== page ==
Monday, October 6, 2008

Capitalism/Financial Crisis tutorial Part 7

OK, so here we come to the heart of the matter and the first clue as to how capitalism has become so warped and derailed from its true principles, thus causing this financial crisis.

As humans grow and develop and society progresses, under capitalism the "subsistence" part of the economy is supposed to become easier to achieve, increasingly safer from risk and cheaper. What we have instead is "masters of the universe" who have made the subsistence part of the economy more expensive, more difficult to achieve, and increasing, rather than decreasing in risk. Let's use examples from my previous tutorials to better understand how "it is supposed to be" for capitalism to work properly and how, instead, "how far away from the true workings of capitalism" our economy has gone.

Up until around fifty years ago for the vast majority of Americans who lived outside of urban areas, so long as family members were able bodied you were able to have a house because you built it yourself. It may only be a shack, a log cabin, a bungalow or an addition onto the family farm, inn or homestead, but if the men in your family were able bodied, you had a roof over your head. That was total security regarding "housing." Pre-built and sold houses did not really occur until after World War II when so many soldiers returning home needed houses. So subsistence people, who were the vast majority of the population, who are the ones who "invented" capitalism (via selling surplus farm goods for cash), built their own homes, either with their own hands or with extended family members. So the starting assumption of successful capitalism is cheap and secure housing that is obtained by the subsistence homedweller.

As the subsistence person generates cash through the sale of excess farm goods, he could build a better, safer and bigger house. Risk decreased not increased. Capitalism allowed the man building his own house to buy better tools to obtain the raw materials (saws, axes, quarrying materials, etc) and thus he could build a better house for the same "investment." This is called "value added." The small amount of cash that was gained in capital markets by selling excess food crops or livestock was used to better enable the free hands that built his own free house and/or farm for his family. Forget about city folk and industrialists for a minute; I'm talking about the vast majority of people, not the poor who made their way up the economic scale via the Industrial Revolution (factories) and the industrialists whose lives were focused on managing cash. The vast majority of Americans (and indeed, people around the world) were simultaneously "inventing" authentic capitalism by investing the small amounts of cash they obtained by selling farm surplus back into their subsistence (self produced) food, clothing and shelter.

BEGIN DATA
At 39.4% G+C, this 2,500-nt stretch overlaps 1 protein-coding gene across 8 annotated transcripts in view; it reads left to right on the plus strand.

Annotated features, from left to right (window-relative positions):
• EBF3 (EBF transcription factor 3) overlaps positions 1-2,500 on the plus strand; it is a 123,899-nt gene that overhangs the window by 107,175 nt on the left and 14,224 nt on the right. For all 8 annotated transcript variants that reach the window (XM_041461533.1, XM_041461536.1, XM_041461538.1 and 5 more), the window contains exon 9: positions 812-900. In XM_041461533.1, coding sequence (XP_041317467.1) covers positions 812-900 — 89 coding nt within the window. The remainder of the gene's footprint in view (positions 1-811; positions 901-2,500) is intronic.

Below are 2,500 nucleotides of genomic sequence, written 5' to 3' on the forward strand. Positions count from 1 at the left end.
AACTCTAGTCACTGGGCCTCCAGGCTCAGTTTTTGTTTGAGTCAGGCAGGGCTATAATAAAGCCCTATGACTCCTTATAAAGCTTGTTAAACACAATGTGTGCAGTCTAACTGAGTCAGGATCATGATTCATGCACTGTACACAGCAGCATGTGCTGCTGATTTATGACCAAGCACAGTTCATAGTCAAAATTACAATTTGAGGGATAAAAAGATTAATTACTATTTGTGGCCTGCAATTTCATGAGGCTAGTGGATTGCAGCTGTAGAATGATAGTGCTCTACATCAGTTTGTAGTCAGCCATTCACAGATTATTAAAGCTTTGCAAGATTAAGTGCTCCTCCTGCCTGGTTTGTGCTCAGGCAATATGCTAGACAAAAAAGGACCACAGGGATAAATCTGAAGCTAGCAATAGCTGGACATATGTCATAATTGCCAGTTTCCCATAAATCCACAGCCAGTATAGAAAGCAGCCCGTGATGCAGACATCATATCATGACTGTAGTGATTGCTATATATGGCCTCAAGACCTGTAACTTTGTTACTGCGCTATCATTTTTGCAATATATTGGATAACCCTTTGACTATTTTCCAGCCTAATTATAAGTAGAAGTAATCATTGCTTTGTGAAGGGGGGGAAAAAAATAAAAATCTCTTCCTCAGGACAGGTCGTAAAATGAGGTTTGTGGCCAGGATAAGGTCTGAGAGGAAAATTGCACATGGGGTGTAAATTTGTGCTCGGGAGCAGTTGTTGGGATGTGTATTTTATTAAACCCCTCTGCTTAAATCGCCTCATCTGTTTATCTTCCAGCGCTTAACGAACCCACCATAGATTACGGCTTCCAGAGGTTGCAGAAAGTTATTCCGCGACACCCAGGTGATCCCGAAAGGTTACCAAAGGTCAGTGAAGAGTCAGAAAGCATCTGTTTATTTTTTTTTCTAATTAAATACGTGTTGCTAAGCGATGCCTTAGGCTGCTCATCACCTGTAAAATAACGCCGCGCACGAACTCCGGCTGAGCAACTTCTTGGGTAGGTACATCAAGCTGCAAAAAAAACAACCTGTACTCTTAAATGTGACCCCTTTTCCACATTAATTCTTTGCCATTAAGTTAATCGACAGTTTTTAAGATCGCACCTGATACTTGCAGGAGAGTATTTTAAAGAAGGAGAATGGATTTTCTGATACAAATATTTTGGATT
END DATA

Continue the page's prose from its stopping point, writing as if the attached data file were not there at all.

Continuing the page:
So under true capitalism the basics of subsistence (food, clothing and shelter) are supposed to be constantly coming down in "price" and certainly not up. The subsistence part of the capitalist economy is supposed to be stable and open ended in its availability (so as the population grows the subsistence part expands to accommodate new members), safer not riskier, and cheaper because as technology develops one has better products for the same amount of effort. Thus, under a genuine system of capitalism there should always be an ample supply of subsistence food, shelter and clothing that can be obtained at low price and via individual initiative.

And what have we seen? The median price of a "starter" house being $100,000 or more? People being unable to get an apartment for under $700 a month? And no one able to obtain shelter unless one plays the right games of getting the right jobs, pleasing the right people, or getting public assistance, and then put in less safe rather than upwardly mobile conditions? The past thirty years is the opposite of what America was in the process of doing back when it was pursuing true capitalism (as imperfect as it was even then, but people were still in touch with the foundational principles).